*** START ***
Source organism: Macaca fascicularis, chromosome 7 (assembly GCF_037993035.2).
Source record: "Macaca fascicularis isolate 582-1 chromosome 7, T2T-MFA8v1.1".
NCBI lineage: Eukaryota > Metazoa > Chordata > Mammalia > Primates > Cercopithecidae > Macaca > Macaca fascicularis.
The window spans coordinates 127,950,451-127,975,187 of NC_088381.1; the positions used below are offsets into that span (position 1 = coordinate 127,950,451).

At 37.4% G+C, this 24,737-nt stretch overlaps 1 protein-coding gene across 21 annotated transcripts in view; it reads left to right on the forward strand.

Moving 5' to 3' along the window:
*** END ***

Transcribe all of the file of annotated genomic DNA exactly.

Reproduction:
Source organism: Macaca fascicularis, chromosome 7 (assembly GCF_037993035.2).
Source record: "Macaca fascicularis isolate 582-1 chromosome 7, T2T-MFA8v1.1".
NCBI lineage: Eukaryota > Metazoa > Chordata > Mammalia > Primates > Cercopithecidae > Macaca > Macaca fascicularis.
The window spans coordinates 127,950,451-127,975,187 of NC_088381.1; the positions used below are offsets into that span (position 1 = coordinate 127,950,451).

At 37.4% G+C, this 24,737-nt stretch overlaps 1 protein-coding gene across 21 annotated transcripts in view; it reads left to right on the forward strand.

Moving 5' to 3' along the window: